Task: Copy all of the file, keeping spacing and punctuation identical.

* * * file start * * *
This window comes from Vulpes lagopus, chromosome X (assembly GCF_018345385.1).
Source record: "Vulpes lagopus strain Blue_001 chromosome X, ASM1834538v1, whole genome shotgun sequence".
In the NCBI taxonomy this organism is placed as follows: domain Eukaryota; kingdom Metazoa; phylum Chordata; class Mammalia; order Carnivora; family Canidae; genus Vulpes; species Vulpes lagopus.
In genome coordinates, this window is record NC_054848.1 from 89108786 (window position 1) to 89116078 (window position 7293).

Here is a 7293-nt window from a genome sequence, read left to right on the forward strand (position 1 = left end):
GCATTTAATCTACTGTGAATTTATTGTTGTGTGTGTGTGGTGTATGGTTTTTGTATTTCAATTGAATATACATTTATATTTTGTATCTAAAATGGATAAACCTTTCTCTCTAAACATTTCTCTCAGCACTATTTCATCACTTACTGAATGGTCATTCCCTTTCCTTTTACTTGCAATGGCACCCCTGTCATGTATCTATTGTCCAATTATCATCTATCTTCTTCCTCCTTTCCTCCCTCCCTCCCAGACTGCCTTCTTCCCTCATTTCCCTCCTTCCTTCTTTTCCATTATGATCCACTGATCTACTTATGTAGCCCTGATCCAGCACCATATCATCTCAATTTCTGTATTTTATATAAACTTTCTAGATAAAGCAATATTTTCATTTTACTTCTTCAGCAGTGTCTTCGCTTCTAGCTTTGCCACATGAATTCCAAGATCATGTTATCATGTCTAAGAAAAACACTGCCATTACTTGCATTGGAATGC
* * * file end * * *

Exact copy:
This window comes from Vulpes lagopus, chromosome X (assembly GCF_018345385.1).
Source record: "Vulpes lagopus strain Blue_001 chromosome X, ASM1834538v1, whole genome shotgun sequence".
In the NCBI taxonomy this organism is placed as follows: domain Eukaryota; kingdom Metazoa; phylum Chordata; class Mammalia; order Carnivora; family Canidae; genus Vulpes; species Vulpes lagopus.
In genome coordinates, this window is record NC_054848.1 from 89108786 (window position 1) to 89116078 (window position 7293).

Here is a 7293-nt window from a genome sequence, read left to right on the forward strand (position 1 = left end):
GCATTTAATCTACTGTGAATTTATTGTTGTGTGTGTGTGGTGTATGGTTTTTGTATTTCAATTGAATATACATTTATATTTTGTATCTAAAATGGATAAACCTTTCTCTCTAAACATTTCTCTCAGCACTATTTCATCACTTACTGAATGGTCATTCCCTTTCCTTTTACTTGCAATGGCACCCCTGTCATGTATCTATTGTCCAATTATCATCTATCTTCTTCCTCCTTTCCTCCCTCCCTCCCAGACTGCCTTCTTCCCTCATTTCCCTCCTTCCTTCTTTTCCATTATGATCCACTGATCTACTTATGTAGCCCTGATCCAGCACCATATCATCTCAATTTCTGTATTTTATATAAACTTTCTAGATAAAGCAATATTTTCATTTTACTTCTTCAGCAGTGTCTTCGCTTCTAGCTTTGCCACATGAATTCCAAGATCATGTTATCATGTCTAAGAAAAACACTGCCATTACTTGCATTGGAATGC